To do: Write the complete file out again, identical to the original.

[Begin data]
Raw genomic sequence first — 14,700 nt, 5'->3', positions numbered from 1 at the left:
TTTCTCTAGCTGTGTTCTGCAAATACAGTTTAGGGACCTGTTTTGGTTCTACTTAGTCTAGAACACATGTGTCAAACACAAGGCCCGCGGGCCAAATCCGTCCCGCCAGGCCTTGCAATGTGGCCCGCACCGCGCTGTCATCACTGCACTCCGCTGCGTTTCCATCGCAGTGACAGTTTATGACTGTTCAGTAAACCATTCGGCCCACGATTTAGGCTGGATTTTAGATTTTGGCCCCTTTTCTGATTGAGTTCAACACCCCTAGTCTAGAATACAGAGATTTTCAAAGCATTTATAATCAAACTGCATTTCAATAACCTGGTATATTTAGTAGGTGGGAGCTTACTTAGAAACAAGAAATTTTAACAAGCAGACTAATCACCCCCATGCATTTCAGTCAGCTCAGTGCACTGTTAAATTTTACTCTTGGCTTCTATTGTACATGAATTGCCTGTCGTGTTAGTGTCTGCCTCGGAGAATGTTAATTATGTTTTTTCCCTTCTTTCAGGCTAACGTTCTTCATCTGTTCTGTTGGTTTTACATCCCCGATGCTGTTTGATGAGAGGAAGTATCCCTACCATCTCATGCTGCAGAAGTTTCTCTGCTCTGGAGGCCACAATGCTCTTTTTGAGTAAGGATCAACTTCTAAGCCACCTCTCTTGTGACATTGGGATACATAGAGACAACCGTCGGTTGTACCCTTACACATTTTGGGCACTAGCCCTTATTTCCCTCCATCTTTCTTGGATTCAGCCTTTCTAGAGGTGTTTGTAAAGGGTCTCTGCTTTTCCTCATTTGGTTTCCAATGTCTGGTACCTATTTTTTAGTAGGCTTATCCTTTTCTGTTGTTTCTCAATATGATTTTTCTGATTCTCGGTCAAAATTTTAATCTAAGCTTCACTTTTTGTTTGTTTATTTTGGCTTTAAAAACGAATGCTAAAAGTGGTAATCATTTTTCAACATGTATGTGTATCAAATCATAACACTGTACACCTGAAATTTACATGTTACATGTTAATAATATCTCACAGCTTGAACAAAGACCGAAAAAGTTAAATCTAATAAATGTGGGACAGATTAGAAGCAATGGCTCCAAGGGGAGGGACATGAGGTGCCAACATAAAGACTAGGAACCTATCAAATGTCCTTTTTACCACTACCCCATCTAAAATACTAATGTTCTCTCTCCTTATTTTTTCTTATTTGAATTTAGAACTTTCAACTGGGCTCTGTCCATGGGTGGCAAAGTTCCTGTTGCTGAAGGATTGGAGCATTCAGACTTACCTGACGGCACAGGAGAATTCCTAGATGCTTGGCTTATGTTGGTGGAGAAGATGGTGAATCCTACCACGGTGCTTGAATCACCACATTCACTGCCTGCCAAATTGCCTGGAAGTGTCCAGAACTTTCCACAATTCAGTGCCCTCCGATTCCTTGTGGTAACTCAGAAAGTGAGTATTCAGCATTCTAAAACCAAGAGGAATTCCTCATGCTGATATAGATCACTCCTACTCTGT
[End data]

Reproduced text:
Raw genomic sequence first — 14,700 nt, 5'->3', positions numbered from 1 at the left:
TTTCTCTAGCTGTGTTCTGCAAATACAGTTTAGGGACCTGTTTTGGTTCTACTTAGTCTAGAACACATGTGTCAAACACAAGGCCCGCGGGCCAAATCCGTCCCGCCAGGCCTTGCAATGTGGCCCGCACCGCGCTGTCATCACTGCACTCCGCTGCGTTTCCATCGCAGTGACAGTTTATGACTGTTCAGTAAACCATTCGGCCCACGATTTAGGCTGGATTTTAGATTTTGGCCCCTTTTCTGATTGAGTTCAACACCCCTAGTCTAGAATACAGAGATTTTCAAAGCATTTATAATCAAACTGCATTTCAATAACCTGGTATATTTAGTAGGTGGGAGCTTACTTAGAAACAAGAAATTTTAACAAGCAGACTAATCACCCCCATGCATTTCAGTCAGCTCAGTGCACTGTTAAATTTTACTCTTGGCTTCTATTGTACATGAATTGCCTGTCGTGTTAGTGTCTGCCTCGGAGAATGTTAATTATGTTTTTTCCCTTCTTTCAGGCTAACGTTCTTCATCTGTTCTGTTGGTTTTACATCCCCGATGCTGTTTGATGAGAGGAAGTATCCCTACCATCTCATGCTGCAGAAGTTTCTCTGCTCTGGAGGCCACAATGCTCTTTTTGAGTAAGGATCAACTTCTAAGCCACCTCTCTTGTGACATTGGGATACATAGAGACAACCGTCGGTTGTACCCTTACACATTTTGGGCACTAGCCCTTATTTCCCTCCATCTTTCTTGGATTCAGCCTTTCTAGAGGTGTTTGTAAAGGGTCTCTGCTTTTCCTCATTTGGTTTCCAATGTCTGGTACCTATTTTTTAGTAGGCTTATCCTTTTCTGTTGTTTCTCAATATGATTTTTCTGATTCTCGGTCAAAATTTTAATCTAAGCTTCACTTTTTGTTTGTTTATTTTGGCTTTAAAAACGAATGCTAAAAGTGGTAATCATTTTTCAACATGTATGTGTATCAAATCATAACACTGTACACCTGAAATTTACATGTTACATGTTAATAATATCTCACAGCTTGAACAAAGACCGAAAAAGTTAAATCTAATAAATGTGGGACAGATTAGAAGCAATGGCTCCAAGGGGAGGGACATGAGGTGCCAACATAAAGACTAGGAACCTATCAAATGTCCTTTTTACCACTACCCCATCTAAAATACTAATGTTCTCTCTCCTTATTTTTTCTTATTTGAATTTAGAACTTTCAACTGGGCTCTGTCCATGGGTGGCAAAGTTCCTGTTGCTGAAGGATTGGAGCATTCAGACTTACCTGACGGCACAGGAGAATTCCTAGATGCTTGGCTTATGTTGGTGGAGAAGATGGTGAATCCTACCACGGTGCTTGAATCACCACATTCACTGCCTGCCAAATTGCCTGGAAGTGTCCAGAACTTTCCACAATTCAGTGCCCTCCGATTCCTTGTGGTAACTCAGAAAGTGAGTATTCAGCATTCTAAAACCAAGAGGAATTCCTCATGCTGATATAGATCACTCCTACTCTGT